References

Barraclough EL, Hay-Smith EJC, Boucher SE, Tylka TL, Horwath CC. Learning to eat intuitively: A qualitative exploration of the experience of mid-age women. Health Psychology Open. 2019;6(1):205510291882406. doi:https://doi.org/10.1177/2055102918824064

Carbonneau N, Holding A, Lavigne G, Robitaille J. Feel Good, Eat Better: The Role of Self-Compassion and Body Esteem in Mothers’ Healthy Eating Behaviours. Nutrients. 2021;13(11):3907. doi:https://doi.org/10.3390/nu13113907

Christoph MJ, Hazzard VM, Järvelä-Reijonen E, Hooper L, Larson N, Neumark-Sztainer D. Intuitive Eating is Associated With Higher Fruit and Vegetable Intake Among Adults. Journal of Nutrition Education and Behavior. 2021;53(3):240-245. doi:https://doi.org/10.1016/j.jneb.2020.11.015 

Fragmented food habits: New Dal study explores how Canadians eat. Dalhousie News. Accessed February 17, 2023. https://www.dal.ca/news/2017/05/19/dal-study-explores-eating-habits-across-canada.html 

de Ridder D, Gillebaart M. How food overconsumption has hijacked our notions about eating as a pleasurable activity. Current Opinion in Psychology. 2022;46:101324. doi:https://doi.org/10.1016/j.copsyc.2022.101324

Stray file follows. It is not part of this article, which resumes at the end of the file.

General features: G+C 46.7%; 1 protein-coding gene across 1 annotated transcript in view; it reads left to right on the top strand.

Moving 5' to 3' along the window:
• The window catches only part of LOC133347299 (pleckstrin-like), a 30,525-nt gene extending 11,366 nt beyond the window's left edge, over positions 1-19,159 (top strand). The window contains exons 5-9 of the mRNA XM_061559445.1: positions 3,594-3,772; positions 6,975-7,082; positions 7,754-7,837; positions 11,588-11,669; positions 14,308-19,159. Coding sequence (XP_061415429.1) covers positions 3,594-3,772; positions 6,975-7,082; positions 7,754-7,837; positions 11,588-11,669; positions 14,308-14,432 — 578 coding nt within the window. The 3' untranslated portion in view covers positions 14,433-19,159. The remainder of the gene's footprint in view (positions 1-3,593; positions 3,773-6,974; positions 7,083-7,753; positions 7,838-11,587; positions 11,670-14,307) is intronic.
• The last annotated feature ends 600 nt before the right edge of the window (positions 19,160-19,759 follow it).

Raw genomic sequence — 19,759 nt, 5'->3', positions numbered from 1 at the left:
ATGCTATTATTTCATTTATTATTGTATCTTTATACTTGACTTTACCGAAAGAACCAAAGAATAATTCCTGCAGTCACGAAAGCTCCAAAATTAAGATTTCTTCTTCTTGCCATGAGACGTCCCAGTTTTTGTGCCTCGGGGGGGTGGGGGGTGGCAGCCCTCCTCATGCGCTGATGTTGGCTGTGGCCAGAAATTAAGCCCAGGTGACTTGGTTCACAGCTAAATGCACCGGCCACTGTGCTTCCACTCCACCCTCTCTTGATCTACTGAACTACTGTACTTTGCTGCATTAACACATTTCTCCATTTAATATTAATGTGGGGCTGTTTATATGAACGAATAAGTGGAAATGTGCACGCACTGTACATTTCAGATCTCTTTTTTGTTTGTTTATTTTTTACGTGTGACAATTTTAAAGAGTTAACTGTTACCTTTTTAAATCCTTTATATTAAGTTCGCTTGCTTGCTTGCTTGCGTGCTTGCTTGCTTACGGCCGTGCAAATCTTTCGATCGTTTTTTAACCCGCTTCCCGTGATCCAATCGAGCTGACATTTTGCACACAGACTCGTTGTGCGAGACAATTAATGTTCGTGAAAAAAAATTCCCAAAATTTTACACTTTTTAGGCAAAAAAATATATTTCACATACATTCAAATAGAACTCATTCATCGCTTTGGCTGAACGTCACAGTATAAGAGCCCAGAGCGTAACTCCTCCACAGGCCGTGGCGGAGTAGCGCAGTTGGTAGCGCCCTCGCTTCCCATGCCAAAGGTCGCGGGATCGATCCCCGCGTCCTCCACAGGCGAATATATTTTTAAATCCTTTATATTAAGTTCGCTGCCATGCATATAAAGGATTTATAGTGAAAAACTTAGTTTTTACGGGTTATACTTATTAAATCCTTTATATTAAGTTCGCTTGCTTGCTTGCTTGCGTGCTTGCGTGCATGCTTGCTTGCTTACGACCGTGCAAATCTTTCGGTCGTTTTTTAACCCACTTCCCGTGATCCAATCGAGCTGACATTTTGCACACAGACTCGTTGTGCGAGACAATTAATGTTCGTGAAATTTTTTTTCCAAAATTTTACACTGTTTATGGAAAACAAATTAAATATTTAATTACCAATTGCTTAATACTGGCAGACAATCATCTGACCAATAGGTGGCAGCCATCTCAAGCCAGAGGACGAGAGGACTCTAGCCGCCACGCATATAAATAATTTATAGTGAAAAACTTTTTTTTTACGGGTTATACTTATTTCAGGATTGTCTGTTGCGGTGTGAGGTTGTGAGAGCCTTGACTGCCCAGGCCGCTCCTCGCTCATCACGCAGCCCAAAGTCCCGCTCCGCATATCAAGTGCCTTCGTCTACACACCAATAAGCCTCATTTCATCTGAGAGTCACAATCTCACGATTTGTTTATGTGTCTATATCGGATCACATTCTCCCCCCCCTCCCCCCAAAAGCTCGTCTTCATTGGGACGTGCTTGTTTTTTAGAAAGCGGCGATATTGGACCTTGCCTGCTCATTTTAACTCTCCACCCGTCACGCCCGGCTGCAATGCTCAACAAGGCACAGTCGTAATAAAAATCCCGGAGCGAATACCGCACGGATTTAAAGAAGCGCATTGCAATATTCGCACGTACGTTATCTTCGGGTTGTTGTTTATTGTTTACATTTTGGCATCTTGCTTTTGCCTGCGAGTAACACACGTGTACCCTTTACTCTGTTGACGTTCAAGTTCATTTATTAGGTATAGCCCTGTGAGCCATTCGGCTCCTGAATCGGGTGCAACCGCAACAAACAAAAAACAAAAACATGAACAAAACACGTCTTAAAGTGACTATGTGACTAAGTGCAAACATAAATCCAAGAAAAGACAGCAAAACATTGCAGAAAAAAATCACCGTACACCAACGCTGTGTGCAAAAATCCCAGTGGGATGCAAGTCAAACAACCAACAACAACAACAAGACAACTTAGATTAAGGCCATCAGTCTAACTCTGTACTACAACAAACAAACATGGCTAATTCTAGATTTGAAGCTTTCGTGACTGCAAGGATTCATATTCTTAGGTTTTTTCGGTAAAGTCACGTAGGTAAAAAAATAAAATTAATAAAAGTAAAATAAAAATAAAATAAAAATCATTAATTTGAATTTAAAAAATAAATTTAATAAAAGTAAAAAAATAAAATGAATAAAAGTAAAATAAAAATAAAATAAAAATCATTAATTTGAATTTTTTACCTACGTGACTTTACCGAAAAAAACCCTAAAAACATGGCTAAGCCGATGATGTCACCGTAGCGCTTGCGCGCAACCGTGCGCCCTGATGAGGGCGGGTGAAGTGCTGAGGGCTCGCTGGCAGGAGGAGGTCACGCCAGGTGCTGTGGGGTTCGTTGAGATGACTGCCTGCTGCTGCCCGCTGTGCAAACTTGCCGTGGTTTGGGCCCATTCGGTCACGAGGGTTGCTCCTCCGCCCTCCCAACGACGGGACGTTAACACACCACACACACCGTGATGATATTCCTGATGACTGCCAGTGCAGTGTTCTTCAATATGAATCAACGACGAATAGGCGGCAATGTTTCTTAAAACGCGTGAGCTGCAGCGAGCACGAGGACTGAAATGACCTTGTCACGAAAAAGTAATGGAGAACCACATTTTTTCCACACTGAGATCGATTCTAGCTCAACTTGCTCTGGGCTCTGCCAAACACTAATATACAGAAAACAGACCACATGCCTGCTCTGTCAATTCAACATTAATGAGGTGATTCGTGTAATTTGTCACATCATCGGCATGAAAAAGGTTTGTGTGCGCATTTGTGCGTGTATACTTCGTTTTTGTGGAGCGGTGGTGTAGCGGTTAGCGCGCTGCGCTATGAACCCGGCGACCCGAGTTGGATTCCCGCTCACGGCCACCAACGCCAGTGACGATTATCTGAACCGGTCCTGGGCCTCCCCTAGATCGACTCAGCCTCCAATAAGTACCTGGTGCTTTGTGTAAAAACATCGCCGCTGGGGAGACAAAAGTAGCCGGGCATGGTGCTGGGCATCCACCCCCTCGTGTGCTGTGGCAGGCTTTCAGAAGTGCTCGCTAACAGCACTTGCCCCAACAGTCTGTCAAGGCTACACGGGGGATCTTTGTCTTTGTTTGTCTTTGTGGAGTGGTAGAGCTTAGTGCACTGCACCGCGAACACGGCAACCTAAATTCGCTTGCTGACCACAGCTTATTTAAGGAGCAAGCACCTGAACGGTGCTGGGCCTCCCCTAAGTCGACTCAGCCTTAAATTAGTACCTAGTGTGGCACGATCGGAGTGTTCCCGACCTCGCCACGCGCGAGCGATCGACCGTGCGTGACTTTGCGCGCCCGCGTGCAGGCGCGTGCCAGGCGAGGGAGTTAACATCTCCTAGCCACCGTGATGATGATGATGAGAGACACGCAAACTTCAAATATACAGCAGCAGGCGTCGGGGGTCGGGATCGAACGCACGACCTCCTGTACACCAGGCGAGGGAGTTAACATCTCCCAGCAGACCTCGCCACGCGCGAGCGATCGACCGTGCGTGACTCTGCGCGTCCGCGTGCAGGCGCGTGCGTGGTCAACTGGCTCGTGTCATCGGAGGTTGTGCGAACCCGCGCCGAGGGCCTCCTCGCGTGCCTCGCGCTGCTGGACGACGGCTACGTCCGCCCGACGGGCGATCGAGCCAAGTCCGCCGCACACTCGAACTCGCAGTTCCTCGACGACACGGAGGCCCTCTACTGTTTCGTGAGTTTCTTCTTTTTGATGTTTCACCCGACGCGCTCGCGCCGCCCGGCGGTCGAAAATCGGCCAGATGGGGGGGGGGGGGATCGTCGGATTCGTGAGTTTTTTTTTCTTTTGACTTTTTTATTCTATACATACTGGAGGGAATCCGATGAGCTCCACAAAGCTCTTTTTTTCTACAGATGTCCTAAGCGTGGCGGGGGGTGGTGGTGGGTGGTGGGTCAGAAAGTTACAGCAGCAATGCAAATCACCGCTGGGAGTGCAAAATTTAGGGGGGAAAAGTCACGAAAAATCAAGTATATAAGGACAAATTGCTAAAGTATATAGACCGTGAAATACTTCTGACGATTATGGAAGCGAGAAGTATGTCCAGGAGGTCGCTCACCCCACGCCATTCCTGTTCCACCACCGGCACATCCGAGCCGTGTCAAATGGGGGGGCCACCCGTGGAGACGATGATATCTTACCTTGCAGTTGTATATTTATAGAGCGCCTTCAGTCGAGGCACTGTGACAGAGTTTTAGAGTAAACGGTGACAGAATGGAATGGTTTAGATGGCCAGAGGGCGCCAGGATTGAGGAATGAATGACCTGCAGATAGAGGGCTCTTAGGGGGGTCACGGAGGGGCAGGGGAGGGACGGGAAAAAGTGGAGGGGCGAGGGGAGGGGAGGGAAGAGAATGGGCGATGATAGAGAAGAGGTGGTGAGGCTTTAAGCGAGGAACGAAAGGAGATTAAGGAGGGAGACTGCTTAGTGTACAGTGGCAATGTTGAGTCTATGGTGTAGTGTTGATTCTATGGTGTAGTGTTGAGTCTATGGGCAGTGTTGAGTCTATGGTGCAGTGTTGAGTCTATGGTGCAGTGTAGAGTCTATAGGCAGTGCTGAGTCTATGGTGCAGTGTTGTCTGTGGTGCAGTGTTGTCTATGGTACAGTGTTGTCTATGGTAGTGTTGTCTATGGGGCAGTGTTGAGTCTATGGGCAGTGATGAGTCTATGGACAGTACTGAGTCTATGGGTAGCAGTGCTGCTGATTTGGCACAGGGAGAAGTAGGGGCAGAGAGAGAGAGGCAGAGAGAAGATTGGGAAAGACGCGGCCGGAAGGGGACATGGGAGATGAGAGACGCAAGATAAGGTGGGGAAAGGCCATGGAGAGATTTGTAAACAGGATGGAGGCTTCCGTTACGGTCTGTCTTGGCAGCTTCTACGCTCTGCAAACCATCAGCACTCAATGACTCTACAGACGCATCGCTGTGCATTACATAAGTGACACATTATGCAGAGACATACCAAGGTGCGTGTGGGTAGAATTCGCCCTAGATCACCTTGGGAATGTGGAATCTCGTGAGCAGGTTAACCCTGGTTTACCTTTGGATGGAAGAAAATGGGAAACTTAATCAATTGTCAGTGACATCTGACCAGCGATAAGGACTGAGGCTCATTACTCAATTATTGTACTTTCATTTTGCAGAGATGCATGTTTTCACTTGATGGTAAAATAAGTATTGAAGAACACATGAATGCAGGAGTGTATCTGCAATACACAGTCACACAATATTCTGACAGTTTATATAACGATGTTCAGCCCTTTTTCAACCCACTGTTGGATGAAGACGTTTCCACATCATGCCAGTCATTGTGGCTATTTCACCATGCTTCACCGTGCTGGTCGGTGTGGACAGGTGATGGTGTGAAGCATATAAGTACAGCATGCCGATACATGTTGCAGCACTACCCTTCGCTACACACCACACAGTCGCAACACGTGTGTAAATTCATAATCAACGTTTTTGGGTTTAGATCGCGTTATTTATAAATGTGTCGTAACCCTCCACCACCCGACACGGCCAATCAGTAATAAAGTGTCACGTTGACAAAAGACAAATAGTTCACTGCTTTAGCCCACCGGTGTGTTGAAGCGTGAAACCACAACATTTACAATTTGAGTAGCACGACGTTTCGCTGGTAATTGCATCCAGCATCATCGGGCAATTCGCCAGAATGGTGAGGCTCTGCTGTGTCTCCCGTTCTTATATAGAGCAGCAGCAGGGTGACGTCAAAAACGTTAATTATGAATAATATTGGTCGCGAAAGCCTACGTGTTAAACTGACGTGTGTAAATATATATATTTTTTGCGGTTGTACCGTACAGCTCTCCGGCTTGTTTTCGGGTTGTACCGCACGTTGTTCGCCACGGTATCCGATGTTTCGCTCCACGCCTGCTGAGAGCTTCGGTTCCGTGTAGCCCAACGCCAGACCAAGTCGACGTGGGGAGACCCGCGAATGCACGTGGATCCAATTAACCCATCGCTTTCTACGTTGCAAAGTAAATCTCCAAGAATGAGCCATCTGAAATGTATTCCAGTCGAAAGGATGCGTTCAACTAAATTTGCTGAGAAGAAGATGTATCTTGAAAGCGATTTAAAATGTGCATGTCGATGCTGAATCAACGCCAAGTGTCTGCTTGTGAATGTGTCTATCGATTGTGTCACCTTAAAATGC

Kristeller JL, Jordan KD. Mindful Eating: Connecting With the Wise Self, the Spiritual Self. Frontiers in Psychology. 2018;9. doi:https://doi.org/10.3389/fpsyg.2018.01271

MB-EAT. (2022), About Mindful Eating and MB-EAT, https://www.mb-eat.com/

Palascha A, van Kleef E, de Vet E, van Trijp HCM. The effect of a brief mindfulness intervention on perception of bodily signals of satiation and hunger. Appetite. 2021;164:105280. doi:https://doi.org/10.1016/j.appet.2021.105280

Strings, S. (2019). Fearing the Black Body: The Racial Origins of Fat Phobia. NYU Press. 

The Original Intuitive Eating Pros. (2022), 10 Principles of Intuitive Eating, https://www.intuitiveeating.org/10-principles-of-intuitive-eating/